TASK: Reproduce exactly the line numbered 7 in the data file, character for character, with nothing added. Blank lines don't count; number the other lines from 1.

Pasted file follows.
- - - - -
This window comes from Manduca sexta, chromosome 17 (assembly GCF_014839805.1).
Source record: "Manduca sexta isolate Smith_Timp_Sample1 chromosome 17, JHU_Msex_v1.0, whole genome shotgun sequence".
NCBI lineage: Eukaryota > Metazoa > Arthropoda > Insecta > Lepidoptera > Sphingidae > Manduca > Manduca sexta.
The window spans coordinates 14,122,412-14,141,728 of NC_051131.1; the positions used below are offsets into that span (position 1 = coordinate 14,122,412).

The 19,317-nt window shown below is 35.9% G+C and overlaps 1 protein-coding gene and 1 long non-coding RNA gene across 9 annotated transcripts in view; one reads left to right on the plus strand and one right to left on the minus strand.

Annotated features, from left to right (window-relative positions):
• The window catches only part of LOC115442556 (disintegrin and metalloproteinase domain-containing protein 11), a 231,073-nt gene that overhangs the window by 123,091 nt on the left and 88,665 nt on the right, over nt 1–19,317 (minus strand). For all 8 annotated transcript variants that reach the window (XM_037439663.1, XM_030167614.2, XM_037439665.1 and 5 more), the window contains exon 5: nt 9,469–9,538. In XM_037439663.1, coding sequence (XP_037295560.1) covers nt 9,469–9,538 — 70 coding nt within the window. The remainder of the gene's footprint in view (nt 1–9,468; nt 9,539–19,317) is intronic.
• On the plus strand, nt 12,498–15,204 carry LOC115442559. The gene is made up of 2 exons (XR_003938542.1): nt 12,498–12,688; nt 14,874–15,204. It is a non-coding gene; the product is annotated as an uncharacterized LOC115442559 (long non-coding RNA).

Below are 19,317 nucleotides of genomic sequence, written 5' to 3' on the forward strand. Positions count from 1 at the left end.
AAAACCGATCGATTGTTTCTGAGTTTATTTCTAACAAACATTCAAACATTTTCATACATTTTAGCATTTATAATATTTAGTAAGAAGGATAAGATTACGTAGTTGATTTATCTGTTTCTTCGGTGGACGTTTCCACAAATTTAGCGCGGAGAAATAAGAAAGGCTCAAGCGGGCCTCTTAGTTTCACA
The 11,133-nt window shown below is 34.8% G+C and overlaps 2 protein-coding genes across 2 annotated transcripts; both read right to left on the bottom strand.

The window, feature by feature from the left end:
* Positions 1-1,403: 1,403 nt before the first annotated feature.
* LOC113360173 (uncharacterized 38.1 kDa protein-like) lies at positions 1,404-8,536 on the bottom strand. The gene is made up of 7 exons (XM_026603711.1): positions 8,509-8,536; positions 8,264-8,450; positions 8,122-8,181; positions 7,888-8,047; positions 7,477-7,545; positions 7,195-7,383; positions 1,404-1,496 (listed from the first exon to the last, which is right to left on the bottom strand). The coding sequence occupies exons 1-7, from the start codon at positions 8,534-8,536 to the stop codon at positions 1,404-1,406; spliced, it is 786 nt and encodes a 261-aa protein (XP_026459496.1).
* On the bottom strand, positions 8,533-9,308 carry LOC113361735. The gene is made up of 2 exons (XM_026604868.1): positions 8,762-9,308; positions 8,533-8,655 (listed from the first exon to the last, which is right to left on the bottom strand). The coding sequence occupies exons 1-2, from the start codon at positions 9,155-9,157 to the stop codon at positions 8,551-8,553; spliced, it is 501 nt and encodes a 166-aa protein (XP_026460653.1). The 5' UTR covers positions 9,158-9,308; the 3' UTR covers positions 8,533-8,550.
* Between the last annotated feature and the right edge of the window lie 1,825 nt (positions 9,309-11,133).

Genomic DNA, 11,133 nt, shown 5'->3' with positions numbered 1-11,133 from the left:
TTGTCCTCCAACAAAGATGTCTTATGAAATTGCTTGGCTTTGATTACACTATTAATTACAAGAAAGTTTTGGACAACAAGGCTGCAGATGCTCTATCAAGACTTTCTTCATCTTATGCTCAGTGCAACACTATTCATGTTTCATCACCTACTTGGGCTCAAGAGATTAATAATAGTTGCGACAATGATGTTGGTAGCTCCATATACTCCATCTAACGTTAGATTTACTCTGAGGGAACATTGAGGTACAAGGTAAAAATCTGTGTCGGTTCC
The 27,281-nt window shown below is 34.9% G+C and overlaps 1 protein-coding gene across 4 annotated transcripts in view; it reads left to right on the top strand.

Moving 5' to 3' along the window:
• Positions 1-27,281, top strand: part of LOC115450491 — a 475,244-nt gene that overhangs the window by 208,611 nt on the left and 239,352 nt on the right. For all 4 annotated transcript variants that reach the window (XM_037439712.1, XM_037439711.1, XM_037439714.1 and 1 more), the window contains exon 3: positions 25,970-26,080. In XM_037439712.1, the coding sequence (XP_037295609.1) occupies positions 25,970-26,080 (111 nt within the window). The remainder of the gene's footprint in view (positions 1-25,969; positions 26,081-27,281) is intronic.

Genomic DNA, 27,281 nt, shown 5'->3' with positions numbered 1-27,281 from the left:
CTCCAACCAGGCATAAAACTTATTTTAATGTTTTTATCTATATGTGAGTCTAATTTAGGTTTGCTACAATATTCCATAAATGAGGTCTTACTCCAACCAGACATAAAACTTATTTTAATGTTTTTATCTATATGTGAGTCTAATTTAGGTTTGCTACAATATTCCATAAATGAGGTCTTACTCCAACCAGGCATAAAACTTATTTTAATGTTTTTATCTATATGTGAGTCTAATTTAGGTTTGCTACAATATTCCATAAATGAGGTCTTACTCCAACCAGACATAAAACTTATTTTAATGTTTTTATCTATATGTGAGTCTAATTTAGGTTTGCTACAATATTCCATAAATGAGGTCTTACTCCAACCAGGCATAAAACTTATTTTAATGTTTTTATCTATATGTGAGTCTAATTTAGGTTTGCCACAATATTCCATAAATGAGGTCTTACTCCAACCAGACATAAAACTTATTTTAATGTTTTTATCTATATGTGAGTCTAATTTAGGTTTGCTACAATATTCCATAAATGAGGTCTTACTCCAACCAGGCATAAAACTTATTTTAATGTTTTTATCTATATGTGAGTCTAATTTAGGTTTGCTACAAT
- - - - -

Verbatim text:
• The window catches only part of LOC115442556 (disintegrin and metalloproteinase domain-containing protein 11), a 231,073-nt gene that overhangs the window by 123,091 nt on the left and 88,665 nt on the right, over nt 1–19,317 (minus strand). For all 8 annotated transcript variants that reach the window (XM_037439663.1, XM_030167614.2, XM_037439665.1 and 5 more), the window contains exon 5: nt 9,469–9,538. In XM_037439663.1, coding sequence (XP_037295560.1) covers nt 9,469–9,538 — 70 coding nt within the window. The remainder of the gene's footprint in view (nt 1–9,468; nt 9,539–19,317) is intronic.